Postgraduate studies are but a stepping stone for medical or dental practice. Laxity in any part of the study is bound to affect the quality of qualifying students. Since these are the people who will manage the health of the nation, a few years hence, no compromise should be allowed on quality of education imparted to them. That high-quality education yields high-quality doctors and dentists, is an axiom, it needs no proof. Medical and dental students have contributed to tremendous advances in science, it should be remembered that Charles Best was a medical student when he helped Fredrick Banting discover insulin. One never knows when another Best may emerge through the portals of the institute.

The role of an Ethics Committee is not only to control research but also to facilitate ethical research. A small tweak in the trial design can help a trial overcome the ethical pitfalls, and that is what is expected of the Ethics Committee. The composition of the EC should be such that it can provide guidance to make research ethical, and only when this happens, will investigators stop seeing the EC members as adversaries. Working together the EC and investigators can raise the bar of research, which every institute and university looks forward too. One, therefore, cannot overemphasize the importance of careful selection of Ethics Committee members.

Students who conduct research would like to see their research published in journals, and editors of most good journals, demand that papers should be based on projects that have ethical clearance. If for nothing else, only for the sake of publication, all projects should undergo ethical scrutiny. If this is not done, we would be left with either no publications, or publications in journals now known as predatory journals. Such paid publications often cause more harm than good to the students' cv. They also need to realize that a single publication in Lancet or New England Journal of Medicine can do more for them, than what a handful of godfathers could.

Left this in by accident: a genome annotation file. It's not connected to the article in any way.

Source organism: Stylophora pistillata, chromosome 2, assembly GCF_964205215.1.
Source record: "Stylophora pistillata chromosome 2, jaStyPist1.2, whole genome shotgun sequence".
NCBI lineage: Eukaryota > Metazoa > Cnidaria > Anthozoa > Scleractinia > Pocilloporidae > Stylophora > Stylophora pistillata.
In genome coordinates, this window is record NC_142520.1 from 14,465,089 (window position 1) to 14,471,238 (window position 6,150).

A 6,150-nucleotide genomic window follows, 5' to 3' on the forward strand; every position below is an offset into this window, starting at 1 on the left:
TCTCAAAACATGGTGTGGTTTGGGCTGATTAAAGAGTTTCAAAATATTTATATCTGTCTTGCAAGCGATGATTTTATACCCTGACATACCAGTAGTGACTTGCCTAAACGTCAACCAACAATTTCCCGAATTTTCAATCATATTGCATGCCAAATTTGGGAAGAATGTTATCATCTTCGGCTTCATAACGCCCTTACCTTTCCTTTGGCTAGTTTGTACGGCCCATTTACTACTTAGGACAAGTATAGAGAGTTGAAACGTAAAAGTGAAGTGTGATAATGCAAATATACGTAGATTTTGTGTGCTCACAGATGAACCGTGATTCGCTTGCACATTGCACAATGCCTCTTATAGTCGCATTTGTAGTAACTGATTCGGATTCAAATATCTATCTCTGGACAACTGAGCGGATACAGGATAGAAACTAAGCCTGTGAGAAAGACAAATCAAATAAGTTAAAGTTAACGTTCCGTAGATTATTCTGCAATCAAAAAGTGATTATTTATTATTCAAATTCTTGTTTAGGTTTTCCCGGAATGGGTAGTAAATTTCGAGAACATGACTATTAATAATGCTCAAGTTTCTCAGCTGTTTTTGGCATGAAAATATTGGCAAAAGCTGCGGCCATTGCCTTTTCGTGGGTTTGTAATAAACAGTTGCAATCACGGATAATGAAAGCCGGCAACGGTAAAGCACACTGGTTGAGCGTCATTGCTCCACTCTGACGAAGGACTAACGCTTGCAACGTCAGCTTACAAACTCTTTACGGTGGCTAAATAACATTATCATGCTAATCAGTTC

Academic institutes are crucibles where professionals are molded. It would be to the advantage of these professionals as well as the lay public if academic institutes were to inculcate ethics in their students; mere inclusion of a few lectures on ethics is inadequate. Ethics has a far wider application, beyond research; its reach extends to routine practice and other areas of life. The products of such institutes should not only practice ethically but also have ethics ingrained in every action of theirs. If more and more people understand ethics and practice it in their daily life, the earth would be a better place to live in.

One final reason why ethics is so important in research is the need for continued new drug research. Despite the great advances of medicine over the last century, we still do not have safe and effective drugs for many diseases. The drugs that are safe are ineffective and those that are effective are unsafe. There should be no slackening of the pace of new drug development. For accelerated drug development, we would need the cooperation of healthy volunteers and patients; however, they will not volunteer unless they are assured that their rights, safety, and well-being will be protected, and that is what the ECs are mandated to do.

Research should not only be ethical but also be seen to be ethical, and this is one area where we, as scientists have failed miserably. The lay people do not trust medical research; they look down upon drug trials as a shady activity. They even call trial volunteers guinea pigs. We have failed to convey and to convince the population at large that medical research is an extremely ethical activity, and a research participant receives better care than an average patient.